A Western Sydney advocacy organisation is calling on the state government to introduce water recycling targets to increase water efficiency and address the effects of climate change and urban heat in the region.
A draft report from the Western Sydney Leadership Dialogue says temperatures in Western Sydney can be 10 to 15 degrees higher than those in Sydney’s east, and the region is prone to the heat island effect caused by the built environment, increase in traffic pollution, lack of sea breeze and fewer green spaces and natural waterways.
The report contains a list of recommendations including a target of 100GL/20 per cent of recycled water in Sydney’s water budget by 2030.
The Western Sydney’s Hot Issue report says when it comes to water, authorities need to focus not on “how much do we have” but “how cleverly do we use what we have”.
Sydney underperforming on water efficiency
Western Sydney Dialogue Chairman Christopher Brown says there’s a need to move on from the single water use mindset.
“Rather than using water once and flushing it away, let’s look to how we can keep it local to cool us down,” he says.
Although the nation is currently in the grip of drought, Sydney still has a secure water supply.
However, it is an “awkward fact” that Sydney is currently under-performing in terms of efficient water use, the report says.
Sydney currently uses more water than its metropolitan counterparts across the country, at 210 residential litres per capita per day.
Brisbane, in comparison, uses 169 residential litres per capita per day, and Melbourne uses 161.
Sydney is also lagging behind other countries in water recycling.
“Last year, Sydney recycled only 6.7 per cent of our total water provisioning budget, with most of the rest flushed out to sea,” the report says.
Internationally, Israel leads the world, recycling about 90 per cent of its ‘used’ water and Cyprus uses 90 per cent of wastewater for irrigation. In Spain, recycled water accounts for 20 per cent.
The report acknowledges that conversations about water recycling can be awkward, but says it’s a discussion that cannot be avoided.
“Deemed too delicate and divisive, to date merely raising the issue can send some of us jumping to conclude we’ll be forced to drink our own sewerage,” it says.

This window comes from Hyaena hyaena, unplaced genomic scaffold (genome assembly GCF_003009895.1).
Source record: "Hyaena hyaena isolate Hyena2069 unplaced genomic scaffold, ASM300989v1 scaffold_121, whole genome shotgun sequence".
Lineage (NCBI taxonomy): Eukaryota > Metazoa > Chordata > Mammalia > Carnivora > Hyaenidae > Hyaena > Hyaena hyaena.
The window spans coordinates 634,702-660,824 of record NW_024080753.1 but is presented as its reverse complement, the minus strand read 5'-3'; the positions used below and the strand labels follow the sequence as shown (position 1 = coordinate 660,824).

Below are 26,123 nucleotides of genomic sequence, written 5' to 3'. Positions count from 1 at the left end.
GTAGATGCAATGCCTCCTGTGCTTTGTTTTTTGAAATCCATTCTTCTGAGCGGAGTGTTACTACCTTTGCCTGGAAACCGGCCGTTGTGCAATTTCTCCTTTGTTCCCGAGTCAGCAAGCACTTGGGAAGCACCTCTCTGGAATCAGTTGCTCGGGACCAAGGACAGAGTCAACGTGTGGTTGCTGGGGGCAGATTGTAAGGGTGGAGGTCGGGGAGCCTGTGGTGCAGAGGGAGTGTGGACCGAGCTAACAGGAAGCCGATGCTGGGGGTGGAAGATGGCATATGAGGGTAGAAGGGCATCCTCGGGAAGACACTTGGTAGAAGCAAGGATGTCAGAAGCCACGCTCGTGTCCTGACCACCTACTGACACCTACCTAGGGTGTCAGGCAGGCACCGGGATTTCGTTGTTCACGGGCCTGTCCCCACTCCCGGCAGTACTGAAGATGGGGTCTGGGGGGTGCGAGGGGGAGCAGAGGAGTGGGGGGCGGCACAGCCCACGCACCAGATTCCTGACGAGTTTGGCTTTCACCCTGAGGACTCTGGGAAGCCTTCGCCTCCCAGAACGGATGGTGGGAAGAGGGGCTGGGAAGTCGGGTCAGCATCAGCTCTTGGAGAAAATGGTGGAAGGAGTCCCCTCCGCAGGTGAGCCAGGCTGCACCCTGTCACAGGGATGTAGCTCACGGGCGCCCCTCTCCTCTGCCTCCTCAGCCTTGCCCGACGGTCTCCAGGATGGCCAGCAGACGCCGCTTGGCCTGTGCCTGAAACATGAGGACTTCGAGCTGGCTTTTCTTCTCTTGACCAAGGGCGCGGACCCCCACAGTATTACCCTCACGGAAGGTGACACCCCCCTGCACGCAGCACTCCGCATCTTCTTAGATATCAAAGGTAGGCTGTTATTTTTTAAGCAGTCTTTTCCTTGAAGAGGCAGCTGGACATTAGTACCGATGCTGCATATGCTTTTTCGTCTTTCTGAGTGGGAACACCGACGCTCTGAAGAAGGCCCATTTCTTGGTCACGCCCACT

“What is needed is a more nuanced discussion about water’s true worth, as a precious and endlessly re-usable resource to be carefully husbanded.”
Other recommendations for a better use of water:
- Reduce per capita potable water use
- Use the right water for the right job
- Reduce rate of leakage loss
- Keep as much water as close to home as possible
The final report is due to be released this week.
Funding for drought infrastructure projects
Meanwhile, the NSW government has announced funding for 30 water infrastructure projects in drought-affected communities.
The $87.76 million in funding will provide water carting into small regional communities, fund critical town water infrastructure projects, pay for business and household water savings programs, and fund capital water infrastructure projects.
The funding will provide:
- $15 million for water carting into small regional communities
- $38.66 million for critical town water infrastructure projects in the state’s north and west
- $4.6 million for business and household water savings programs for towns most at risk
- $29.5 million for capital water infrastructure projects, including the planning and feasibility assessments for a new pipeline to connect Nyngan and Cobar to additional water supplies.
“Flows have already ceased below Warren Weir on the Macquarie, and water releases to the Lower Namoi and Lower Darling stopped in December last year. Communities are doing it tough and need our support,” Minister for Water Melinda Pavey said in a statement.
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